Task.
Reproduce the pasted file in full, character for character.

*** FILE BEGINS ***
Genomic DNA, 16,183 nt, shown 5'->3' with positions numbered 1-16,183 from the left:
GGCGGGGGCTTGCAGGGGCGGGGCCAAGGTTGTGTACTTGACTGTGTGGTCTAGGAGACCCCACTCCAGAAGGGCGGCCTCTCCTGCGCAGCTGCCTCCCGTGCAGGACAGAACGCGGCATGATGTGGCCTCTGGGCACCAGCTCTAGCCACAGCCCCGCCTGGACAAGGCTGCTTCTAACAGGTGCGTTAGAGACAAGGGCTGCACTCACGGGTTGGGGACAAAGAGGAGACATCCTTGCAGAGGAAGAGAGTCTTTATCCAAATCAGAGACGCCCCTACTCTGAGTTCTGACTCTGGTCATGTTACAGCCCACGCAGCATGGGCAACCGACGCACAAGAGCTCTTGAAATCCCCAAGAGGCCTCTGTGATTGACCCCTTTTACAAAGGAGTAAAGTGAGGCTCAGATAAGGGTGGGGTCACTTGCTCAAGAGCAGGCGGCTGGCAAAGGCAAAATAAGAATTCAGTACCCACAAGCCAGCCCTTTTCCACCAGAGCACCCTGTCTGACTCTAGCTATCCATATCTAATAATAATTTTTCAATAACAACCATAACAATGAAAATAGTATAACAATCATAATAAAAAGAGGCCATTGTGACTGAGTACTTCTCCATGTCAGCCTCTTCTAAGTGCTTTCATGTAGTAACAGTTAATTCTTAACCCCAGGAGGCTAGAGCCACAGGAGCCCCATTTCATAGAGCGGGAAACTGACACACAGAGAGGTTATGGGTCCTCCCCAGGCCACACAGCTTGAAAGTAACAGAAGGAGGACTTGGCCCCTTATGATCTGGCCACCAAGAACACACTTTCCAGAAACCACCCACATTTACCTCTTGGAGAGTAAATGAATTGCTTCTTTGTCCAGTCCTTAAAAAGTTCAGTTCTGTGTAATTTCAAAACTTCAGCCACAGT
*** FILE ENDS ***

Genomic DNA, 16,183 nt, shown 5'->3' with positions numbered 1-16,183 from the left:
GGCGGGGGCTTGCAGGGGCGGGGCCAAGGTTGTGTACTTGACTGTGTGGTCTAGGAGACCCCACTCCAGAAGGGCGGCCTCTCCTGCGCAGCTGCCTCCCGTGCAGGACAGAACGCGGCATGATGTGGCCTCTGGGCACCAGCTCTAGCCACAGCCCCGCCTGGACAAGGCTGCTTCTAACAGGTGCGTTAGAGACAAGGGCTGCACTCACGGGTTGGGGACAAAGAGGAGACATCCTTGCAGAGGAAGAGAGTCTTTATCCAAATCAGAGACGCCCCTACTCTGAGTTCTGACTCTGGTCATGTTACAGCCCACGCAGCATGGGCAACCGACGCACAAGAGCTCTTGAAATCCCCAAGAGGCCTCTGTGATTGACCCCTTTTACAAAGGAGTAAAGTGAGGCTCAGATAAGGGTGGGGTCACTTGCTCAAGAGCAGGCGGCTGGCAAAGGCAAAATAAGAATTCAGTACCCACAAGCCAGCCCTTTTCCACCAGAGCACCCTGTCTGACTCTAGCTATCCATATCTAATAATAATTTTTCAATAACAACCATAACAATGAAAATAGTATAACAATCATAATAAAAAGAGGCCATTGTGACTGAGTACTTCTCCATGTCAGCCTCTTCTAAGTGCTTTCATGTAGTAACAGTTAATTCTTAACCCCAGGAGGCTAGAGCCACAGGAGCCCCATTTCATAGAGCGGGAAACTGACACACAGAGAGGTTATGGGTCCTCCCCAGGCCACACAGCTTGAAAGTAACAGAAGGAGGACTTGGCCCCTTATGATCTGGCCACCAAGAACACACTTTCCAGAAACCACCCACATTTACCTCTTGGAGAGTAAATGAATTGCTTCTTTGTCCAGTCCTTAAAAAGTTCAGTTCTGTGTAATTTCAAAACTTCAGCCACAGT